There are a huge number of second-hand fibreglass cruising boats for sale, but very few good ones. Here is how to weed out some of the junk.
One of the common debates in any sailor’s bar is which hull material is best. John settles the argument…it depends. But he does make some solid recommendations for hull materials most of us should avoid and the one that the majority should choose.
John and Phyllis want to buy a 40-foot sailboat. There are thousands of second-hand boats for sale, but most of them are not fit to go offshore. So how do we weed through all the junk to find a decent and safe boat at a fair price? And what about refitting an older boat? This is the first of a series of articles to answer those two questions.
One of the saddest things that can happen to a cruiser is buying a fundamentally bad boat, and there are plenty of those out there to tempt the uninformed. Here’s how to make sure that the boat you buy is well designed.
When the subject comes up of buying an old and tired boat and refitting it as a way to get out there ocean voyaging inexpensively, John tends to start throwing around a lot of cold reality, and generally being a spoil sport. But sometimes this approach can work.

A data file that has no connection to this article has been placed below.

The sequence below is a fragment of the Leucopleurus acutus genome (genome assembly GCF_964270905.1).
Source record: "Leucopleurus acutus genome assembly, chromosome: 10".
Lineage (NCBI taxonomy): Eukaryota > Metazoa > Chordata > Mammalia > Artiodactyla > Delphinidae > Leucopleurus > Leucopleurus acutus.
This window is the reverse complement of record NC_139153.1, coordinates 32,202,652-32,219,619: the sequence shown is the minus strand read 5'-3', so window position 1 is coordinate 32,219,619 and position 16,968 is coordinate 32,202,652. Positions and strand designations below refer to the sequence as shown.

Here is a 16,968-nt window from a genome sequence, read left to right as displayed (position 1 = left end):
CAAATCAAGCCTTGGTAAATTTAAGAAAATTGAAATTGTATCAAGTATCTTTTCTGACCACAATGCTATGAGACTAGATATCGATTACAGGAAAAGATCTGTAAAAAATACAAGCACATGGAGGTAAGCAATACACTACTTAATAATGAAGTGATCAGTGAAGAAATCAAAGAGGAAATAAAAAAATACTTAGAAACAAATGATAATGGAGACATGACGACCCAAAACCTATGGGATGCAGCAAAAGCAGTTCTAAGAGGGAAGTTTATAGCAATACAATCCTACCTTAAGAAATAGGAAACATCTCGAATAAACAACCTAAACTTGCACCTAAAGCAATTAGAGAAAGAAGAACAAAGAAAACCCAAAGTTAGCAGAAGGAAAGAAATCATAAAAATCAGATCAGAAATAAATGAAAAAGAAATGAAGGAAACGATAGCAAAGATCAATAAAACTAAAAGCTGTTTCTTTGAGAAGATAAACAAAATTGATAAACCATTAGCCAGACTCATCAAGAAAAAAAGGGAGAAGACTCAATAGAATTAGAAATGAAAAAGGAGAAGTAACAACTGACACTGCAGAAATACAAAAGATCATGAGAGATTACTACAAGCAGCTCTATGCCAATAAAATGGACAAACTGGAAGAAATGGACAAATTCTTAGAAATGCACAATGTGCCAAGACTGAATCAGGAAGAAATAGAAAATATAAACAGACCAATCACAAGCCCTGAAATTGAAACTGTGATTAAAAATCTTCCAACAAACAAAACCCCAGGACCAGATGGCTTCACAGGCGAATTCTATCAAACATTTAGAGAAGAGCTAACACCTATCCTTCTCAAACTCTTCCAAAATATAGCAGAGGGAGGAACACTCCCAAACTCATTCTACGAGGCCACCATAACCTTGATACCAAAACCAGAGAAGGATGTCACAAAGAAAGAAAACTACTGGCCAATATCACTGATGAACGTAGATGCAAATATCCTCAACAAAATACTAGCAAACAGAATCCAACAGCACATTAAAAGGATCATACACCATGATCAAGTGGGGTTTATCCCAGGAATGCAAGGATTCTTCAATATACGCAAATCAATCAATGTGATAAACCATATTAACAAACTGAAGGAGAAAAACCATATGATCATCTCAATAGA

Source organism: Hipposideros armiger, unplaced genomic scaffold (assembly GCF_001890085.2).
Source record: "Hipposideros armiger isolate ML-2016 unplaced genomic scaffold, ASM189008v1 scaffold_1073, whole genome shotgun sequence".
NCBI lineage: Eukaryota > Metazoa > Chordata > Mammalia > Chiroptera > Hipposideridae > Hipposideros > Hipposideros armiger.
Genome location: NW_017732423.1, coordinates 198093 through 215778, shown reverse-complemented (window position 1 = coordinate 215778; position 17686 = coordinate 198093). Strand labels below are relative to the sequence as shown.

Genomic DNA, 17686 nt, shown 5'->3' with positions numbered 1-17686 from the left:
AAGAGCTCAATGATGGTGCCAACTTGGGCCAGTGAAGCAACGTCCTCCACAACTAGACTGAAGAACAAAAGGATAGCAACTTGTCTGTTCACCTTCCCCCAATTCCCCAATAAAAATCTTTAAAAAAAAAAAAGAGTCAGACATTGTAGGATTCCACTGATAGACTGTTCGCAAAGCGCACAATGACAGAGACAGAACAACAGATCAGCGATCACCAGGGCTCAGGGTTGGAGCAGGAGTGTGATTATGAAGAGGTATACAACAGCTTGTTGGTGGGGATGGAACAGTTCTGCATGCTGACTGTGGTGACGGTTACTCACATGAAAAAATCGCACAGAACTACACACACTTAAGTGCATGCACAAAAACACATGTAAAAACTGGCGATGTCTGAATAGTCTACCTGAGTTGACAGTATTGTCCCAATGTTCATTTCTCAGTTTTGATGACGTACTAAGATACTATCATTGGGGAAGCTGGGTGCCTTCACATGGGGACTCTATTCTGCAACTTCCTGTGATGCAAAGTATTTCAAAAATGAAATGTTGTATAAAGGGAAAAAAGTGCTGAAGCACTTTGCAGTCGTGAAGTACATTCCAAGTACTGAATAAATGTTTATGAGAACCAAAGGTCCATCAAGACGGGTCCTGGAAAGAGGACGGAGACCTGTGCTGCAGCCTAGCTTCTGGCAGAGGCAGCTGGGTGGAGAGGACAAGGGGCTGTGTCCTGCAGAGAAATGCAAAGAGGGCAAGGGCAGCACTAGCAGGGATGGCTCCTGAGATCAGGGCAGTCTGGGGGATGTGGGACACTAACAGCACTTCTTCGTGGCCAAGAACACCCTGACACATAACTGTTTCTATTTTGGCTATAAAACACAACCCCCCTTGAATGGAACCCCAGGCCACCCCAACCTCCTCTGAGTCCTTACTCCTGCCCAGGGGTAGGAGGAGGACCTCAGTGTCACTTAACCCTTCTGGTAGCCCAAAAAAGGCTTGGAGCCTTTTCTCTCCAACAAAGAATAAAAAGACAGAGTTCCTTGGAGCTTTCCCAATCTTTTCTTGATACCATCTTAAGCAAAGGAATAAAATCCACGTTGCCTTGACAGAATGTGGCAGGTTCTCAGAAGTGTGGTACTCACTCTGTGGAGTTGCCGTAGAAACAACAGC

John links to a must-read article on hull design for heavy weather and highlights a couple of really important things he learned from it.
A thought on yacht design that will help us end up with a better boat.
The debate is incessant in the cruising community: what is the best cruising boat? John comes up with an answer that may surprise you.
Meeting up with Steve and Linda Dashew is always both fun and fascinating, with a lot to learn about offshore voyaging in boats of any size, even though their designs are way beyond the reach of most of us. John shares two of those lessons.
In Part 3 of his analysis of the Golden Globe Race, Colin examines the boats selected, cost of refits, and most importantly, how that relates to realistic budgets for cruisers planning to buy an old boat and upgrade it for ocean voyaging.
Colin’s eagerly anticipated update on his involvement in the 2018 Golden Globe Race as project manager for one of the competitors.
In the last two chapters we looked at whether we even need a get-home option for an offshore motorboat and concluded we do, so we looked at six options. In this chapter John reveals his winner, and why.
There are benefits and drawbacks to all get-home backup power options for offshore motorboats, which makes this vital decision surprisingly difficult. John shines a bright light on the tradeoffs of each option.
When designing an offshore motorboat one of the first decisions we must make is what we intend to do if the main engine fails far from land or help. John takes a deep dive into this complex issue.
Four Artnautica LRC 58s are already launched or in build. Here are some new storm survival and layout options based on John and Phyllis’ decades of living on and sailing an expedition sailboat.